When we last left off with the 960 Volvo project, we were test fitting the engine and transmission to account for the custom motor mounts that weren’t cooperating. Long story short, we got a hold of Volvo 740 motor mount pedestals and they had the wrong angle. A call to Uncle Wayne, and a pair of custom fabricated motor mount risers were ready in short order. The rubber engine mounts were also changed from e36 M3 to e28 M5. Why you ask? The M3 mounts were too wide, and someone had extra M5 mounts left over from their 24v e30 project. A classic example of Bruce-Tech improvisation.
Of course it would be too easy if the motor mounts were our only issue. When test fitting the engine with the transmission attached, it became clear that the shift linkage wasn’t going to reach the Volvo’s transmission tunnel opening. According to the Turbobricks experts who’ve done LS swaps on similar Volvos, the T56 should be a near perfect fit. After a considerable amount of internet sleuthing, Willum learned that the linkage mounting points are different between the stock GM Tremec T56 trans and the aftermarket American Powertrain unit with beefed up internals.
To keep things simple, there are essentially three variants of the T56 that you’d find in factory LS equipped GM cars. There’s the F-Body Camaro/Firebird, the GTO, and CTS-V (disregard the Corvette because it uses a transaxle). The F-Body has the shortest length, the GTO sits in the middle, and the CTS-V takes the crown for the longest overall length. For our needs, the F-Body or GTO transmissions would have worked best, but it’s too late to return anything. So what are we to do with the aftermarket T56? Willum came to the rescue again by finding a shift linkage extension produced by Sikky. They make a few sizes, but the 4 inch extension seems to have solved our dilemma. As an added bonus, the Sikky extension shortens throws between gears. It did not come cheap though…
Being a crate motor, there’s not a whole lot to do before it can go in the car. We did however need to install the clutch kit and get our new oil pan in place. According to GM literature, the transmission needs to be in place to properly position the pan, as the rear of the pan bolts into the transmission bell housing. So by that logic, the transmission has to be in place to install the pan and its gasket, removed to install the clutch and flywheel, then installed once more. Candy Land anyone?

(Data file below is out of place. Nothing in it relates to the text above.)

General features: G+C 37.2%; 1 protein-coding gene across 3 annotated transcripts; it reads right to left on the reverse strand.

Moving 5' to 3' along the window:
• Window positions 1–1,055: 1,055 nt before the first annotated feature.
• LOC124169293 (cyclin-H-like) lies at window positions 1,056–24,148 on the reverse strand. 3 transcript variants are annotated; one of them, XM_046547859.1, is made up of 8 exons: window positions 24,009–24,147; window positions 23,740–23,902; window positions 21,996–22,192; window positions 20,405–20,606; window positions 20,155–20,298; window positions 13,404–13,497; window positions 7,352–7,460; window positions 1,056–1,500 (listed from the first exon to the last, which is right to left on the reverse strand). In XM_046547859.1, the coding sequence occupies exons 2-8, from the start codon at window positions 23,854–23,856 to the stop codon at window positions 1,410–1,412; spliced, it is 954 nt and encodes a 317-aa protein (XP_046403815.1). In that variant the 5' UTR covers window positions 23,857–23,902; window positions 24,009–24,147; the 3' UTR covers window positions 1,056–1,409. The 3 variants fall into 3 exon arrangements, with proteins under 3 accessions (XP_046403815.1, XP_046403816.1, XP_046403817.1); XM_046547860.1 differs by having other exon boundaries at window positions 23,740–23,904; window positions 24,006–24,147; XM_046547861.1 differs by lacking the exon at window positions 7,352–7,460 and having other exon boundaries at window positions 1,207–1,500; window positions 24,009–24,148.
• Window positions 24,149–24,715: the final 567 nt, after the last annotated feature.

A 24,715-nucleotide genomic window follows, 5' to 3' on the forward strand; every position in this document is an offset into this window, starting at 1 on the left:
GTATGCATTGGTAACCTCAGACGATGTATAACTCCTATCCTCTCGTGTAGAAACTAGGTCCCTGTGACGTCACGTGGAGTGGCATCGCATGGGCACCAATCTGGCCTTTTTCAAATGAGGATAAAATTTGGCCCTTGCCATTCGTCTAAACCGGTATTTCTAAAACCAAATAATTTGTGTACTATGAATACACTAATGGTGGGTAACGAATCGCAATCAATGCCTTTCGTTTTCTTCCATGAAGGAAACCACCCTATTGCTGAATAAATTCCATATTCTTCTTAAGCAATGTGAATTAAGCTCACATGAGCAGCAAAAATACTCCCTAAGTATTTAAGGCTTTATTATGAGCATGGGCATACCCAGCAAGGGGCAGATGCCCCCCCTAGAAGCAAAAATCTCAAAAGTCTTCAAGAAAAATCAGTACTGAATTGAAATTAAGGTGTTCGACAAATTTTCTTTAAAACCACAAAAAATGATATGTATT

The LS7 clutch setup means the business. If it can handle the 505 horsepower C6 Z06, then it will be more than enough for the Volvo’s LS3. The flywheel is at least twenty-some-odd pounds, and the clutch kit felt even heavier. Unlike some other flywheels we’ve installed, the LS engine requires torquing the flywheel bolts in three passes, starting with 15 and 37 lb./ft., then officially torquing the bolts to 74 lb./ft on the final go-around. The pilot bearing was hammered into place, and on went the clutch. This time the transmission was filled with gear oil before being bolted back onto the motor. Don’t worry, the throwout bearing made it to the party as well.
With the motor ready to go back into the car, we still had an annoying task at hand to deal with: the dreaded pedal box. Working under the dash is quite a miserable experience. It’s cramped and you have to contort your body into shapes that only Olympic gymnasts would deem reasonable. With a lot of fiddling, sliced fingers, and profanity, the old pedal box was removed. A similar process was used to get the manual pedal box into place, but at least it’s finally installed. The battle isn’t over though, as the E-Rod uses an electronic gas pedal, and it won’t work as is, so another custom mount has to be made in an effort to match the height of the other pedals. The Volvo’s existing firewall opening for the throttle cable will have to be enlarged, as the E-Rod pedal uses a rectangular connector that has no intent of passing through the tiny circular opening.
Next on the immediate to-do list is adjusting the fitment of our custom transmission brace, take driveshaft measurements, then start plumbing the cooling system and fuel lines. Interestingly enough, the stock Volvo radiator can be retained for swap. Even more hilarious is how the stock 960 exhaust can still be used on the V8.
Before I forget, we have good news! No, it’s not the Dacia Sandero. As we may have mentioned before, the Volvo has skinny little 15″ wheels with measly 195mm tires. With the pushrod-titude guaranteed to overwhelm the 960’s all-season rubber, a stickier, wider contact patch is absolutely necessary. Good old Craigslist had a set of 17×8” BBS RK wheels in the oddball 5×108 bolt pattern, so they were purchased on the spot. They need a coat of paint, but more importantly, they’ll allow us to use 235 width summer tires. Not only will the green wagon put down the power better, but it’ll look pretty spiffy, if I do say so myself.
Things are coming together, and we’re hoping to get the 960.2 fired up soon. The wiring harness is mostly plugged in, and Bruce has been working on where to permanently locate items like the fuse box and carbon canister. There will still be a host of items that need massaging once the car is up and running, but the LS3’s first test drive is (fingers crossed) just around the corner, and everyone is becoming very excited. Vroom-Vroom.
Here’s the shift linkage extension we ended up using produced by Sikky: